The calculated variations of the thrust and torque coefficients for the key blade in the fourcycle wake flow and the measured data from the composite propeller P5475 at
J = 0.66/RPM = 780 for open water conditions (Chen et al., 2006) is shown in Fig. 13. Even though differences exist in the inflow conditions, fourcycle and uniform, the average values of thrust and torque variations from the unsteady FSI analysis and the measured values from uniform flow at the same advance ratio seem very close. These results show that the proposed practical methodology is sufficiently accurate for use in composite marine propeller design with the validation results from steady state analysis.> Natural frequency analysis for dynamic stability evaluation
Natural frequency analyses of propeller P5479 rotating at 909RPM for “dry” and “wet” conditions are conducted and the analyzed natural frequencies of each mode are compared with the measured (“wet” condition, mode 1) and calculated results of Young (2008) in Fig. 14. And the blade shapes under “wet” conditions for each mode are shown in Fig. 15.
CONCLUSIONS
Since a flexible (or composite material) propeller is affected not only by the pressure changes acting on the blade but also the body forces from the rotational motion, such as the centrifugal force, the Coriolis force, and the “fluttering” hydroelastic behavior in wake field; it is not easy to predict the propulsion performance, the initial geometry with respect to deformation, and the structural strength at the design stage.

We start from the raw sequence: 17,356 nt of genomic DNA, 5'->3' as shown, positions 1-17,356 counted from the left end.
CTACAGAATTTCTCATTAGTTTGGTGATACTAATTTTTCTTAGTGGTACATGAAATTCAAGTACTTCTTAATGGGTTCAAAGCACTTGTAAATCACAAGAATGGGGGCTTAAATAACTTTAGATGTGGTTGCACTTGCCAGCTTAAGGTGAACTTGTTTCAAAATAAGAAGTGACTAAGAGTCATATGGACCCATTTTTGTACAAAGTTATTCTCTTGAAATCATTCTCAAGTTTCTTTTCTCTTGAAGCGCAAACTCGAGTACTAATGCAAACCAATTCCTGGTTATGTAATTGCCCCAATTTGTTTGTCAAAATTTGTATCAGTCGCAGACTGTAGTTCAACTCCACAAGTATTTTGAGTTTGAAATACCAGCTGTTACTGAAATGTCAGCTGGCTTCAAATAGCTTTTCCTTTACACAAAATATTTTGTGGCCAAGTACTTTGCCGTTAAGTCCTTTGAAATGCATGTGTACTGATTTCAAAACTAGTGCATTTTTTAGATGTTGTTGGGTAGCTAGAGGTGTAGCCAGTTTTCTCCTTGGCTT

The BEMFEMbased practical hydroelastic algorithm for a flexible marine propeller is developed for blade and ply orientation design to address performance prediction and structural evaluation. The study contents are as follows: 1) BEM code does not consider viscous effect and effective wake. However, it still gives sufficient accuracy and short computing time to apply propeller design stage. Therefore BEMFEM FSI methodology is proposed for practical application to flexible marine propeller design instead of the more elaborate CFDFEM FSI analysis.2) Panel code (KPA14) is used for hydrodynamic analysis to predict pressure loads on the propeller blade and a commercial FEA tool (Abaqus 6.12 Standard, Static and Dynamic option) is used for nonlinear analysis to calculate blade deformation and evaluate strength. An interface code is developed to connect these two analysis tools and perform FSI analysis.3) A threedimensional continuum shell element is introduced for the FEA, which has merits in its easy modeling of composite material ply and its ability to reflect the structural behavior of objects having threedimensional geometry.4) The hydrodynamic damping effect of added mass, which is induced by the elastic behavior of the propeller blade, are applied to the FEM for acoustic fluid mediums and as composing system equations of motion for pressure on the surface and the structural deformation of blade geometry, unlike existing studies.5) A validation study for the proposed steady and unsteady transient algorithm for composite propeller FSI analysis is conducted by comparing our study results with published experimental and analytical results on flexible propellers composed of orthotropichomogeneous materials. As a result, the usefulness of the proposed practical methodology was confirmed.